Grace had a nightmare and I’ve been getting her back to sleep. Of course, now I am pretty much awake. Sigh…
I’ve had one other thought on my last post on threats. The question rises, of course, whether there are times that threatmaking is appropriate. Take Jennifer’s grandmother for example. She encountered a situation that very much seemed unjust (the misuse of funds earmarked for mission). Faced with this injustice, she decided to hold back her donations in protest of that action. Or, take the current United Methodist boycott against Taco Bell. Basically we are offering a threat of withholding business until the company changes policy to encourage living wages among those who provide the food.
In both instances, threats were offered, threats which I think may be justified. Standing up in the face of injustice may require extreme action. This of course then begs the question of how to determine what is unjust, that is, one person’s injustice may be a simple inconvenience for another.
Yet, here is the difference between threats on behalf of others and those that I railed against in my last post. Certainly threats are a tool in battling injustice. Yet, rarely are they the first tool in the arsenal. They are only used after conversation regarding the injustice. In example, representatives from the General Board of Church and Society and other agencies were in touch with the Taco Bell folks prior to asking for the boycott to encourage changes in policy. The move to threatmaking was the course of last resort.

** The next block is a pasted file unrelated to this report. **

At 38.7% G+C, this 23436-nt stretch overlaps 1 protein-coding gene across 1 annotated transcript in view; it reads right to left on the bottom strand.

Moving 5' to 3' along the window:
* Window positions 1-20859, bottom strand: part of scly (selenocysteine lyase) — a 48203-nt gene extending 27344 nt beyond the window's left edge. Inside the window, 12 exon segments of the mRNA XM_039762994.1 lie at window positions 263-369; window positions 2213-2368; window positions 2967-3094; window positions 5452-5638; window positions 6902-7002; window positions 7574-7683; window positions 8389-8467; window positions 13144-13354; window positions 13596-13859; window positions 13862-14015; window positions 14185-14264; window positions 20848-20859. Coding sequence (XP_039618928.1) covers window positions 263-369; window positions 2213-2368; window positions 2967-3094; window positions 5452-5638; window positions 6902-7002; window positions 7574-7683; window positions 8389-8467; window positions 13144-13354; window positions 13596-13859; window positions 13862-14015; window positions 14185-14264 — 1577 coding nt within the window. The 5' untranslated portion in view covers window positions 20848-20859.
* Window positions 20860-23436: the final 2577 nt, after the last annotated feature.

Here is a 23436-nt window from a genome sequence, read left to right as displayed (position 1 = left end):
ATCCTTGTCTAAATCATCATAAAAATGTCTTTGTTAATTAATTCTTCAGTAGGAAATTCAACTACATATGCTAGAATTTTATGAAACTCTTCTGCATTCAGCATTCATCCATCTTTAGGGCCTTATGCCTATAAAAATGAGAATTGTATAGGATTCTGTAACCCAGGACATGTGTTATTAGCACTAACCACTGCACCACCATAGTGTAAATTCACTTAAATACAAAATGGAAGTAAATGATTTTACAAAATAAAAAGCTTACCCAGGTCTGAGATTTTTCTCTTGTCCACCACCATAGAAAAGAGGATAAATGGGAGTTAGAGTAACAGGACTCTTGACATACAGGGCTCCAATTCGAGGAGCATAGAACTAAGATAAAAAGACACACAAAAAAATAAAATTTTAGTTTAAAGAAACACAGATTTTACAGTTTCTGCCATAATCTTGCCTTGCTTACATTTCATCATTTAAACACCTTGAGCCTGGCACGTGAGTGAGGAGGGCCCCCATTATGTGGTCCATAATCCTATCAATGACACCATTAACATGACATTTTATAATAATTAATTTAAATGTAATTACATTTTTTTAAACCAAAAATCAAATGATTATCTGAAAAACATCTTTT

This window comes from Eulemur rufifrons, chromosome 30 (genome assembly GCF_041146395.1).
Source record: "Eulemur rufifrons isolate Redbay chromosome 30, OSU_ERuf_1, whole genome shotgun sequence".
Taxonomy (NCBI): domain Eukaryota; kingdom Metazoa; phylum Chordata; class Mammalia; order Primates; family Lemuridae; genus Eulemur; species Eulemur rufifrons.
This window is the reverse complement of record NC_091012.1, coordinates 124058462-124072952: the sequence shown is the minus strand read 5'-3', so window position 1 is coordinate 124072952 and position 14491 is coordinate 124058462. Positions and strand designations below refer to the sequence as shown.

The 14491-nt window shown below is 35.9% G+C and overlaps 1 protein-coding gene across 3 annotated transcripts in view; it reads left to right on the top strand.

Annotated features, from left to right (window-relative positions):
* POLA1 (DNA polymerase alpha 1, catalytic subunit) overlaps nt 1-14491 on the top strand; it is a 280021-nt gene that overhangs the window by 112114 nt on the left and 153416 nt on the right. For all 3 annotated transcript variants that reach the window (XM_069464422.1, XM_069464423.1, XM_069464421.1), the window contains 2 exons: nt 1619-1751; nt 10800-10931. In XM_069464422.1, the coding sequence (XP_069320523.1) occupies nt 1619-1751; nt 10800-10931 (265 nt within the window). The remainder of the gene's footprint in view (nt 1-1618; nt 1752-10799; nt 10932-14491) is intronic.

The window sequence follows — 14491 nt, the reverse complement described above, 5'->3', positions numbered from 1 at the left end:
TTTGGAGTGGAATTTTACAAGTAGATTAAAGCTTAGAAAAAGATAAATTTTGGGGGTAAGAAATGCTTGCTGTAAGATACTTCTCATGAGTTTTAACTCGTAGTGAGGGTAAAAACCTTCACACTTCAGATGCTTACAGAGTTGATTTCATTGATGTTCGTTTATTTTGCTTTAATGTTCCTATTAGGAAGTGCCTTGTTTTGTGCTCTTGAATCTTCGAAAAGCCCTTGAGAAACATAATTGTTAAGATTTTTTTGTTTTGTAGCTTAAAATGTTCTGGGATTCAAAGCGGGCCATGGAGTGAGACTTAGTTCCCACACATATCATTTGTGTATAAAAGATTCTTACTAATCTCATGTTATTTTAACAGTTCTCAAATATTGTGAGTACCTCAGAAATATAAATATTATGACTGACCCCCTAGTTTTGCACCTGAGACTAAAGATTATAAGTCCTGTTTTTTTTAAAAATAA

The frustration point for me is that threatmaking almost always negates the possibility of relationship. It is a power tactic that suggests that my power is stronger and more vital than your power. It is rarely a weapon of humility and reconciliation. This is one reason that I believe it is a tool of last resort, only when other means of effecting change are exhausted.
How I long for folks to come to me and say, “Hey, I’m not sure I like what we’re doing,” or “I think you made a mistake,” rather than “If you don’t change to meet my way I’m going away.” How does the latter foster relationship and conversation?
Enough on this topic, for the truth of the matter is that there are many more people in the church who want to foster relationship than hinder it. In every community there are those whose tactics for functioning in the community are frustrating. But, there are many more who understand that the goal is fostering the well being of the community and the world, not implementing a personal agenda.
The phrase over the door at the recording sessions for “We Are The World” is so right: “Check your ego at the door.”
Maybe we need to put that over the doors of our churches?